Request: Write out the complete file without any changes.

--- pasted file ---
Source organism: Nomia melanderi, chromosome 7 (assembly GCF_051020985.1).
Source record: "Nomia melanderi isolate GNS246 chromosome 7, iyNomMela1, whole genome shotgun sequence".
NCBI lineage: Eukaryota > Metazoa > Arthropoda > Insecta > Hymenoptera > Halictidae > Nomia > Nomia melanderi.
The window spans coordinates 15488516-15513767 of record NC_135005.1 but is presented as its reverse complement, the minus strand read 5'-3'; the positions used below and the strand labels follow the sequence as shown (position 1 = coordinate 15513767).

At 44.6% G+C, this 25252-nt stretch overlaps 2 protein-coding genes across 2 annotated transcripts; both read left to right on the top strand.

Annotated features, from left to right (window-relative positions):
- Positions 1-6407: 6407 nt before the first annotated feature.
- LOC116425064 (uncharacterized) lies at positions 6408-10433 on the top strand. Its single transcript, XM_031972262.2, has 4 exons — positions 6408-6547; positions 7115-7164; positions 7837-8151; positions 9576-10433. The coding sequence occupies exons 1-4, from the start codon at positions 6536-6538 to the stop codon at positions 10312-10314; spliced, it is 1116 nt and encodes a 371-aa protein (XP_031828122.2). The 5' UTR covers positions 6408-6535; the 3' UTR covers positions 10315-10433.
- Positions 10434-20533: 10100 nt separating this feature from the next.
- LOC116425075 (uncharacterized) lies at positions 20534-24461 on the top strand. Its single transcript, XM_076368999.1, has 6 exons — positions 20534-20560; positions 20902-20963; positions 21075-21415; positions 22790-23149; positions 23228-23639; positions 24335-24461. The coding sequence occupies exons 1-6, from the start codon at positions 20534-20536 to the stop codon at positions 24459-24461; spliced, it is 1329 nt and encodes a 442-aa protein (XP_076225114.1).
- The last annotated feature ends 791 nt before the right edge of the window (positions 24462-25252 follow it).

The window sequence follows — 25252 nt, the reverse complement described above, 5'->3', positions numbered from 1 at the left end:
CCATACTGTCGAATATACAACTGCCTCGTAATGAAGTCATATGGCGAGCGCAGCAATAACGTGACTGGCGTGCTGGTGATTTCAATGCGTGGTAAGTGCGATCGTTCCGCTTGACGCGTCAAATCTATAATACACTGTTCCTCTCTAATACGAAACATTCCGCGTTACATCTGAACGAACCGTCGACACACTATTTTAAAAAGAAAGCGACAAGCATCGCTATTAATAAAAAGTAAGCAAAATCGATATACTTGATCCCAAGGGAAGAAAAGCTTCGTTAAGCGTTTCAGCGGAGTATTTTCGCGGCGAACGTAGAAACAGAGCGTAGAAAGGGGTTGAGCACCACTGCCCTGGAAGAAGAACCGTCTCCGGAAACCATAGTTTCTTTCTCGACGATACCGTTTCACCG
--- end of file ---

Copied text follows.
Source organism: Nomia melanderi, chromosome 7 (assembly GCF_051020985.1).
Source record: "Nomia melanderi isolate GNS246 chromosome 7, iyNomMela1, whole genome shotgun sequence".
NCBI lineage: Eukaryota > Metazoa > Arthropoda > Insecta > Hymenoptera > Halictidae > Nomia > Nomia melanderi.
The window spans coordinates 15488516-15513767 of record NC_135005.1 but is presented as its reverse complement, the minus strand read 5'-3'; the positions used below and the strand labels follow the sequence as shown (position 1 = coordinate 15513767).

At 44.6% G+C, this 25252-nt stretch overlaps 2 protein-coding genes across 2 annotated transcripts; both read left to right on the top strand.

Annotated features, from left to right (window-relative positions):
- Positions 1-6407: 6407 nt before the first annotated feature.
- LOC116425064 (uncharacterized) lies at positions 6408-10433 on the top strand. Its single transcript, XM_031972262.2, has 4 exons — positions 6408-6547; positions 7115-7164; positions 7837-8151; positions 9576-10433. The coding sequence occupies exons 1-4, from the start codon at positions 6536-6538 to the stop codon at positions 10312-10314; spliced, it is 1116 nt and encodes a 371-aa protein (XP_031828122.2). The 5' UTR covers positions 6408-6535; the 3' UTR covers positions 10315-10433.
- Positions 10434-20533: 10100 nt separating this feature from the next.
- LOC116425075 (uncharacterized) lies at positions 20534-24461 on the top strand. Its single transcript, XM_076368999.1, has 6 exons — positions 20534-20560; positions 20902-20963; positions 21075-21415; positions 22790-23149; positions 23228-23639; positions 24335-24461. The coding sequence occupies exons 1-6, from the start codon at positions 20534-20536 to the stop codon at positions 24459-24461; spliced, it is 1329 nt and encodes a 442-aa protein (XP_076225114.1).
- The last annotated feature ends 791 nt before the right edge of the window (positions 24462-25252 follow it).

The window sequence follows — 25252 nt, the reverse complement described above, 5'->3', positions numbered from 1 at the left end:
CCATACTGTCGAATATACAACTGCCTCGTAATGAAGTCATATGGCGAGCGCAGCAATAACGTGACTGGCGTGCTGGTGATTTCAATGCGTGGTAAGTGCGATCGTTCCGCTTGACGCGTCAAATCTATAATACACTGTTCCTCTCTAATACGAAACATTCCGCGTTACATCTGAACGAACCGTCGACACACTATTTTAAAAAGAAAGCGACAAGCATCGCTATTAATAAAAAGTAAGCAAAATCGATATACTTGATCCCAAGGGAAGAAAAGCTTCGTTAAGCGTTTCAGCGGAGTATTTTCGCGGCGAACGTAGAAACAGAGCGTAGAAAGGGGTTGAGCACCACTGCCCTGGAAGAAGAACCGTCTCCGGAAACCATAGTTTCTTTCTCGACGATACCGTTTCACCG